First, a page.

I've also been struck recently by the air of disbelief expressed in the press: "why would a far-Right, gun-toting fanatic want to kill socialists?", "how could a European have done something like this?". The AP found it to be a "complete mystery". But this naiveté is not just innocent ignorance. It is political distortion that derives from a distorted view of the world. Countless examples (Oklahoma City, Tuscon shooting, Greensboro Massacre, Chattanooga shooting, etc.) of "homegrown" right-wing terrorism cast doubt on the validity of this manufactured disbelief.

Marcuse's idea of "repressive tolerance" is also worth invoking here. When the media isn't busy stirring up islamophobia, survivalism and orientalist hysteria, it's putting forward the claim that the far-Right deserves to be "tolerated" and heard just like everyone else. This is non-sense. Fascists aren't just "polarizing" figures who have a "different" flavor of opinions in the "food-court/marketplace of ideas"... they are a violent, racist force that corrodes the very possibility of having a just society, of living with each other terms of equality and respect. To tolerate such hate is to be complicit in its capacity to oppress marginalized groups.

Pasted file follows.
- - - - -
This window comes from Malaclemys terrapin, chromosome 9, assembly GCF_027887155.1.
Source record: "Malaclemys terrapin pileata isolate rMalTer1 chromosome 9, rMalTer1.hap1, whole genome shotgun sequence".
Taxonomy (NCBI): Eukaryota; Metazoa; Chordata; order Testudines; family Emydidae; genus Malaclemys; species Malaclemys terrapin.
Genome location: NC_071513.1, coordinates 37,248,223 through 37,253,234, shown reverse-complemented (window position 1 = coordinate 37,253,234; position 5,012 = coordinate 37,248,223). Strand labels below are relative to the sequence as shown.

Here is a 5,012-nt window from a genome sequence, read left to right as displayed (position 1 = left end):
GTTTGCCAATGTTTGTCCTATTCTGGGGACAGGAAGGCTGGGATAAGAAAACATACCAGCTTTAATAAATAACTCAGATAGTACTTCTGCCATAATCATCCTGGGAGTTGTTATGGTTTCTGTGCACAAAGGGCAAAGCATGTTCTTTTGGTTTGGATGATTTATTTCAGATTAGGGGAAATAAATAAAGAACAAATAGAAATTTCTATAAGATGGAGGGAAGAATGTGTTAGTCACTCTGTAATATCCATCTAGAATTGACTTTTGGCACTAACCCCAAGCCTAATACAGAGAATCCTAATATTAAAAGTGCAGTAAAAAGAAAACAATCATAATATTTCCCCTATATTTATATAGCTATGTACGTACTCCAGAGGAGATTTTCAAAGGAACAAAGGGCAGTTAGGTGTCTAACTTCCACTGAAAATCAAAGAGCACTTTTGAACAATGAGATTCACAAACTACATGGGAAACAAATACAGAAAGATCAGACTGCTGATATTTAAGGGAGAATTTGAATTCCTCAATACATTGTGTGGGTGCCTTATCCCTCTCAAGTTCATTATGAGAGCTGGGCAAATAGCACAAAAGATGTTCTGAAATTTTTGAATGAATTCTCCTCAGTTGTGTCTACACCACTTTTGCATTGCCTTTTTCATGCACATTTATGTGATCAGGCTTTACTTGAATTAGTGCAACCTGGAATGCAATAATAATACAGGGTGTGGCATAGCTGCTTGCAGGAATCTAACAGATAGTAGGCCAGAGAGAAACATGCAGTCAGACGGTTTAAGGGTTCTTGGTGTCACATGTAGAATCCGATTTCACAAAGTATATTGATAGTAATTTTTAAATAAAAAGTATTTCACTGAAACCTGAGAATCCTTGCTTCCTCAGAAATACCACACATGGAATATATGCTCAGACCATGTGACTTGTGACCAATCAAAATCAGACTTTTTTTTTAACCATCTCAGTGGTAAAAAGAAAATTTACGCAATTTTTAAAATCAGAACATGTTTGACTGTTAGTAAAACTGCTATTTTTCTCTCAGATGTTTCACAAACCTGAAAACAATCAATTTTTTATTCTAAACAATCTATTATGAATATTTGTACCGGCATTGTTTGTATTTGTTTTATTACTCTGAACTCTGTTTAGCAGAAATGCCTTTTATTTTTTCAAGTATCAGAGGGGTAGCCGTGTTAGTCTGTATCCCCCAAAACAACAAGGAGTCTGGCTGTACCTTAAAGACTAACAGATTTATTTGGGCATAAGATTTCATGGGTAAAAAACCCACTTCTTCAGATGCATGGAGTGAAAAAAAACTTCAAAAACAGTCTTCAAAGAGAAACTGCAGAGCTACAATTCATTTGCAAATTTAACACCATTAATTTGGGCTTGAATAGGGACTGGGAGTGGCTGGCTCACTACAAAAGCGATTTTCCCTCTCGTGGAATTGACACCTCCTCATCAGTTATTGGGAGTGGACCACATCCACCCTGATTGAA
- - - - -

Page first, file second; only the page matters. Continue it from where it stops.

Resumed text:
-sf said...

"They are a violent, racist force that corrodes the very possibility of having a just society, of living with each other terms of equality and respect. To tolerate such hate is to be complicit in its capacity to oppress marginalized groups."

Exactly what I would say about Islamists.

t said...

This certainly holds true of anti-Semites. But "islamist" is a pretty unhelpful term in my view. I'm not sure who we're talking about. Surely you wouldn't wish to say that by "islamist" you mean to include every Muslim who takes their religious views to entail political commitments.

-sf said...

Surely I do. You make it sound so benign with the term "commitments," when the commitment is for domination of Islam, subjugation of minority religions, and a gender apartheid system. Interesting word association between "Islamist" and "antisemite" though.

"Islam ostracizes the nation of the unbelievers and creates a state of permanent enemyship between the moslems and the unbelievers." -Karl Marx

t said...